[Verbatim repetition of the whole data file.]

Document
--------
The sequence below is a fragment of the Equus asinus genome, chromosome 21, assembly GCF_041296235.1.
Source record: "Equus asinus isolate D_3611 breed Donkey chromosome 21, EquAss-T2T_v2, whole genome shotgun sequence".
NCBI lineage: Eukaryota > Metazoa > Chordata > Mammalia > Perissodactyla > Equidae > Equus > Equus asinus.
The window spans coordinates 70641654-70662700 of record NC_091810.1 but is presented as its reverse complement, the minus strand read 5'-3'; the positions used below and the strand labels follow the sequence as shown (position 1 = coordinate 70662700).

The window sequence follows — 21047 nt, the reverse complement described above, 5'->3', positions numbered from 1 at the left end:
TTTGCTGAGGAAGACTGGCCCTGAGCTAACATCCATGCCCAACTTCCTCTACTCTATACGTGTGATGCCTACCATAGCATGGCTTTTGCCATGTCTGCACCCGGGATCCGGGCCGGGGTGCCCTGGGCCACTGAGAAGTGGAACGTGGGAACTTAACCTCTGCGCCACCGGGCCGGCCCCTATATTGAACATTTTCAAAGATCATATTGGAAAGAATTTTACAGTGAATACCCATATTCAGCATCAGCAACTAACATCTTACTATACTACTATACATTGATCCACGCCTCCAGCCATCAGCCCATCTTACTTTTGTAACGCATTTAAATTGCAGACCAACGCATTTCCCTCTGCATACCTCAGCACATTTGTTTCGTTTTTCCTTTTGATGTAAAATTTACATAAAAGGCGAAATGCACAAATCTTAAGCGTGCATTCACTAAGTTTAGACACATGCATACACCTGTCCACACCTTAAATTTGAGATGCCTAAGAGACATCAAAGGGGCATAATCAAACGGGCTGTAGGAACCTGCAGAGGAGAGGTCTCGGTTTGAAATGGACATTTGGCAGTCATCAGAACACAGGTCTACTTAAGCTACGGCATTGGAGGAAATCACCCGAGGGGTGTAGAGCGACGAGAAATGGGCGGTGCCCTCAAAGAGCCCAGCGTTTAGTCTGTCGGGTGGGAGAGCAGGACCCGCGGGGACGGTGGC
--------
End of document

The sequence below is a fragment of the Equus asinus genome, chromosome 21, assembly GCF_041296235.1.
Source record: "Equus asinus isolate D_3611 breed Donkey chromosome 21, EquAss-T2T_v2, whole genome shotgun sequence".
NCBI lineage: Eukaryota > Metazoa > Chordata > Mammalia > Perissodactyla > Equidae > Equus > Equus asinus.
The window spans coordinates 70641654-70662700 of record NC_091810.1 but is presented as its reverse complement, the minus strand read 5'-3'; the positions used below and the strand labels follow the sequence as shown (position 1 = coordinate 70662700).

The window sequence follows — 21047 nt, the reverse complement described above, 5'->3', positions numbered from 1 at the left end:
TTTGCTGAGGAAGACTGGCCCTGAGCTAACATCCATGCCCAACTTCCTCTACTCTATACGTGTGATGCCTACCATAGCATGGCTTTTGCCATGTCTGCACCCGGGATCCGGGCCGGGGTGCCCTGGGCCACTGAGAAGTGGAACGTGGGAACTTAACCTCTGCGCCACCGGGCCGGCCCCTATATTGAACATTTTCAAAGATCATATTGGAAAGAATTTTACAGTGAATACCCATATTCAGCATCAGCAACTAACATCTTACTATACTACTATACATTGATCCACGCCTCCAGCCATCAGCCCATCTTACTTTTGTAACGCATTTAAATTGCAGACCAACGCATTTCCCTCTGCATACCTCAGCACATTTGTTTCGTTTTTCCTTTTGATGTAAAATTTACATAAAAGGCGAAATGCACAAATCTTAAGCGTGCATTCACTAAGTTTAGACACATGCATACACCTGTCCACACCTTAAATTTGAGATGCCTAAGAGACATCAAAGGGGCATAATCAAACGGGCTGTAGGAACCTGCAGAGGAGAGGTCTCGGTTTGAAATGGACATTTGGCAGTCATCAGAACACAGGTCTACTTAAGCTACGGCATTGGAGGAAATCACCCGAGGGGTGTAGAGCGACGAGAAATGGGCGGTGCCCTCAAAGAGCCCAGCGTTTAGTCTGTCGGGTGGGAGAGCAGGACCCGCGGGGACGGTGGC